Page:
Listeners and yes even music critics usually prepare for a concert with research, checking recorded performances, looking at artist biographies and even reviewing sheet music. This was a difficult task for the April 14 Redwood Arts Council concert in Sebastopolís Community Church, as the performers...
Chamber
TRIO NAVARRO'S POPULAR FARE IN SCHROEDER HALL CONCERT
by Terry McNeill
Sunday, April 08, 2018
Long time Classical Sonoma readers may recall many Trio Navarro concert reviews that lauded their virtuosity and interest in rarely played repertoire. The April 8 concert in Schroeder Hall before 85 chamber music fans featured sterling performances but had a mostly conservative menu of popular trio...
Recital
KENNER'S ALL POLISH RECITAL HAS PADEREWSKI RARITY
by Abby Wasserman
Sunday, April 08, 2018
Kevin Kennerís April 8 recital at Dominican Universityís Angelico Hall had been advertised as all-Chopin, but he added a detour into another seminal Polish composer-pianist, Paderewski. Several of Mr. Kennerís teachers were Poles, he speaks Polish, and he navigated at the piano both composersí deman...
Symphony
IT'S ALL ABOUT THE VOICE AT SANTA ROSA SYMPHONY
by Steve Osborn
Sunday, April 08, 2018
In an April 8 Santa Rosa Symphony concert filled to the brim with instruments--electric violin, vibraphone, marimba, xylophone, glockenspiel, keyboard samplers, harps, piano and myriad drums, gongs and bells, to say nothing of winds, brass and strings--the instrument that came out on top was the hum...
CHAMBER REVIEW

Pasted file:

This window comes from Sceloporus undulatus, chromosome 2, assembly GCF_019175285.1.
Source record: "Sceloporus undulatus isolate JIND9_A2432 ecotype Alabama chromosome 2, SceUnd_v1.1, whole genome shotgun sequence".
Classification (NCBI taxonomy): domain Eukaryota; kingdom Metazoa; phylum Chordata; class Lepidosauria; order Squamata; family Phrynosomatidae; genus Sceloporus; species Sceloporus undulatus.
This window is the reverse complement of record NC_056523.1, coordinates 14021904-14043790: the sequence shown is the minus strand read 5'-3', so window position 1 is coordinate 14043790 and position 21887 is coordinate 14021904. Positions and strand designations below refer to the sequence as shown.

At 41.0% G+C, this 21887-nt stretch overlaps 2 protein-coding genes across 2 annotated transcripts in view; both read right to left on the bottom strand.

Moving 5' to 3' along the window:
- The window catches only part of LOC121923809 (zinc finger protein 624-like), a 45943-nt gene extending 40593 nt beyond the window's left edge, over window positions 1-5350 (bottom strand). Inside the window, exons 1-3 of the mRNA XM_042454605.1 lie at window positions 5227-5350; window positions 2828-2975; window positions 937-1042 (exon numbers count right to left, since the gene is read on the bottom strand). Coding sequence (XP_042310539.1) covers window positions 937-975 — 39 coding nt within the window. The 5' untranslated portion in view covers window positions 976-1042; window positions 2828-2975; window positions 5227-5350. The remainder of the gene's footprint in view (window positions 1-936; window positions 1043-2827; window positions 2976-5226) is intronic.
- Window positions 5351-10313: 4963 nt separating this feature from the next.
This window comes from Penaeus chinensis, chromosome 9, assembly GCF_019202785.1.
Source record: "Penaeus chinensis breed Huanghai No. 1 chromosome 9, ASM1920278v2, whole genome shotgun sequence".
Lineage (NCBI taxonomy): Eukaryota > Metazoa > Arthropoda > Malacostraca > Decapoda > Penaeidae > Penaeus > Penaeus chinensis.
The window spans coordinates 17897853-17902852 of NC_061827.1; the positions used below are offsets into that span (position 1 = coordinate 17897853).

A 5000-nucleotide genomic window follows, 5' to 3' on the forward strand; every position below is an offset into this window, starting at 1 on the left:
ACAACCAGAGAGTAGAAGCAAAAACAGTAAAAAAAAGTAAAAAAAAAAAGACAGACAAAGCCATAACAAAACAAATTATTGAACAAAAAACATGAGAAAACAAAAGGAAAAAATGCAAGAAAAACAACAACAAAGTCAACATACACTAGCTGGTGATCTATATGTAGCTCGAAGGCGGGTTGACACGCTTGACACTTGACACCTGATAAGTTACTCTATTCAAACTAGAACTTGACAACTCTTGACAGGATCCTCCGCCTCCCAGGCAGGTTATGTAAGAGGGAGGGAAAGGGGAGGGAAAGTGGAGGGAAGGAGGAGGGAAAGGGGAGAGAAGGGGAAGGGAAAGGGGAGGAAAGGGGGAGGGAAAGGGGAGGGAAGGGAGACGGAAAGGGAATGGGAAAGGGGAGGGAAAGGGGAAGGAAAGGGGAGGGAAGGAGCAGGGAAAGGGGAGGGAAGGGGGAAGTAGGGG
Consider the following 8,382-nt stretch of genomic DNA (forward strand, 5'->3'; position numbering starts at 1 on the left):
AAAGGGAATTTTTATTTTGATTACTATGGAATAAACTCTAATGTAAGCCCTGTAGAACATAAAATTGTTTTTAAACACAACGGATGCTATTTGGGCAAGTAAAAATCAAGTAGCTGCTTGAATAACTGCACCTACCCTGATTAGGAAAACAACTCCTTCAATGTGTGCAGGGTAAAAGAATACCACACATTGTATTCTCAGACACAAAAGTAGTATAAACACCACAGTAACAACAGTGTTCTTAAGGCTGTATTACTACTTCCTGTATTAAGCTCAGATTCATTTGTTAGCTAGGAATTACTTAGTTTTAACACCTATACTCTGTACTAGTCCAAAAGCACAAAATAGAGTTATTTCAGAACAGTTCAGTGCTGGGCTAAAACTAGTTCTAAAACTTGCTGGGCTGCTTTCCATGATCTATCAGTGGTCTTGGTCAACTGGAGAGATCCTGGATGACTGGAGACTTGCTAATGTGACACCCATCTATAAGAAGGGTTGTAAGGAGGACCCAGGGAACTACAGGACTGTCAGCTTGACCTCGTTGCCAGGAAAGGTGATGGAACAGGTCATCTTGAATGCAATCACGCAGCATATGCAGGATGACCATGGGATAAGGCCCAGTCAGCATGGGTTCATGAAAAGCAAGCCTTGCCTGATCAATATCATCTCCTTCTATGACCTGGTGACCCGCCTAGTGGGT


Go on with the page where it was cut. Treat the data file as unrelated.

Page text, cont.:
Music at Oakmont / Thursday, January 12, 2017
Edward Arron, cello; Jeewon Park, piano

Jeewon Park and Edward Arron

FAST BUT NOT ALWAYS FURIOUS IN OAKMONT CELLO RECITAL

by Terry McNeill
Thursday, January 12, 2017

New England-based cellist Edward Arron played an encore recital Jan. 12 at Music at Oakmontís Berger Auditorium that was a in almost every way a success and surely an audience delight.

Beginning with Bachís G Major Sonata gamba the cellist and pianist Jeewon Park played the work that rolls along without a great deal of contrast or even excitement. Here the string vibrato is minimal and Mr. Arron underscored long held notes prior to the two Allegro movements, and juxtaposing plaintive and quiet themes with the finaleís jaunty and etude-style parts. Though a workmanlike performance, this Sonata (unlike the epic Six Suites for Cello) passed without much notice.

Not so for the Barber C Minor Sonata, Op. 6, which closed the concertís half. The cellist gave Barberís youthful work a passionate performance with a big sound, swelling richly on notes and stating the sweet second theme with wide vibrato and compelling bottom end sonority. Playing in the Adagio was surprisingly fast with a Spiccato bow and a bantamweight ending.